Meanwhile, Americans are actually tired of decades of war and hawkish foreign policy. According to recent research by Data for Progress, Americans today are supportive of a more progressive, peaceful US foreign policy. They support ending existing conflicts, think about security in non-military terms, and are in favor of spending American resources on peacebuilding and human rights. They oppose “America First”, but also American exceptionalism.
As feminist international relations theorists have long pointed out, traditional definitions of “security” which rely on militarized visions of strength actually undermine peace.
A lot needs to change for this vision to be realized. But change starts with shaping the discussion. Too often, foreign policy issues are framed by Democrats and Republicans alike in terms of “America’s vital interests”, “defending our country from threats”, “protecting our national security”, or “making our country safe”. This securitized framing is not neutral: in fact, it’s a deeply right-wing, limiting way of understanding the concept of security.
Building and maintaining peace and stability should be the goal of all foreign policy efforts. Such an idea is not radical: it’s the cornerstone of the international system, and the core mandate of the United Nations Security Council. And as feminist international relations theorists have long pointed out, traditional definitions of “security” which rely on militarized visions of strength actually undermine peace. They have argued that to build a peaceful world, security must be understood to encompass human security and wellbeing.
In practice, these visions of security would involve budgets that redistribute money previously spent on the military on protecting the environment, healthcare, and education (either domestically or abroad). Military interventions would be replaced by peacebuilding and mediation. Our governments would focus on preventing war by addressing the root causes of conflict, including inequalities, environmental degradation, the proliferation of arms, and unjust policies. We would work to build inclusive peace processes and agreements that ensure a just post-conflict reconstruction period.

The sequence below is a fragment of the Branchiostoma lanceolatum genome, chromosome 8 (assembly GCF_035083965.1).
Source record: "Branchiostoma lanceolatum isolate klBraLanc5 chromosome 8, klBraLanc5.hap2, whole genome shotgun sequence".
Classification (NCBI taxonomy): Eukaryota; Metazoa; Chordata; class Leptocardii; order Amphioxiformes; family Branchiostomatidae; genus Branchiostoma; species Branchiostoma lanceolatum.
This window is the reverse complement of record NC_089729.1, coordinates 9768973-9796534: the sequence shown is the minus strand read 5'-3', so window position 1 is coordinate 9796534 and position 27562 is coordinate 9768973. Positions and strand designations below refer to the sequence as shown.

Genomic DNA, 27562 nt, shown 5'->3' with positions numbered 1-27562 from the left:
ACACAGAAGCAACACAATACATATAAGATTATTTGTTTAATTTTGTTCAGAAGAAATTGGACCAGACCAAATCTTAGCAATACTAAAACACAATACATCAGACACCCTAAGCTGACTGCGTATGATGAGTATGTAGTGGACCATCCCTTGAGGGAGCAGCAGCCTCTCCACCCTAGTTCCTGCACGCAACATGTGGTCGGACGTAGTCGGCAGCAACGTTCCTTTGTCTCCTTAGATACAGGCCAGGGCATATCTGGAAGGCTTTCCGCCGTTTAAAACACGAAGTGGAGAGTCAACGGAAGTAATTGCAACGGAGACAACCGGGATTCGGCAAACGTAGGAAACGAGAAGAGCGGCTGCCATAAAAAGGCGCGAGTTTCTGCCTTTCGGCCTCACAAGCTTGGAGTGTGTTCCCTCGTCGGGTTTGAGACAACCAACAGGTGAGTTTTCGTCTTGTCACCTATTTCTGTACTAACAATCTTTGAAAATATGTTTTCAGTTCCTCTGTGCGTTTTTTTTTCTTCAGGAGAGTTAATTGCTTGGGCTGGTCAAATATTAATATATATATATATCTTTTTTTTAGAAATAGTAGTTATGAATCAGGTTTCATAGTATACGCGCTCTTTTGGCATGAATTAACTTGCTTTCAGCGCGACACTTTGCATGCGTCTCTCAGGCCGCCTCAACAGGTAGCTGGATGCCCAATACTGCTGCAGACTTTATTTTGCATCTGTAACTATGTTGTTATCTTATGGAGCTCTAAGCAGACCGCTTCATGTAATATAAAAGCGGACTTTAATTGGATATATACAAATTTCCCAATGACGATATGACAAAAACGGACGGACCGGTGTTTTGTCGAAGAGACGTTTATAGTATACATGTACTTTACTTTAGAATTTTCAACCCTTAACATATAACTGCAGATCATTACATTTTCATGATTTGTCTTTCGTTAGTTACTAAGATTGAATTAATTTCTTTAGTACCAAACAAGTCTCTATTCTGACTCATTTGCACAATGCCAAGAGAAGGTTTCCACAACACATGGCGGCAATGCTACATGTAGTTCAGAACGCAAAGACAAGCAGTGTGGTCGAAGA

Changing the security discussion is vital because any side that cares about peace and human rights consistently loses debates about “national security”. In its most recent iterations, “national security” justified the United States’ post-9/11 War on Terror in Iraq, Afghanistan, and Pakistan, which, according to Brown University’s Watson Institute, has cost almost $6 trillion, and killed between 480,000 and 507,000 people. It justified glaring human rights and privacy violations under the Patriot Act, including indefinite detention and torture programs. It supported Trump’s dangerous withdrawal from the nuclear agreement with Iran, a decision which has been part of a broader escalation in conflict.
And buying into the traditional national security discourse has particular implications for politicians on the left. In an age of prominent nationalism and xenophobia, can it be progressive to talk about protecting the nation from an undefined (or defined) Other? Who is part of the “nation” in the first place? And who does the “nation” need to be secured from? In many ways, adopting the security establishment’s rhetoric undermines other arguments Democrats try to make about human dignity and rights, equality, and people-centered politics.
American lawmakers, pundits, and would-be political leaders need to stop evoking ahistorical notalgia for pre-Trump foreign policy. Instead, especially in this moment where we face the prospect of yet another horrific war, we must use the catastrophe of the Trump administration to genuinely reflect on how to change our approach to international affairs for the better. As even centrist Democrats are trying to label themselves “progressive”, it’s vital to remember that to be progressive and anything other than anti-war is an irreconcilable contradiction.
Featured Image: Wakil Kohsar, Getty Images.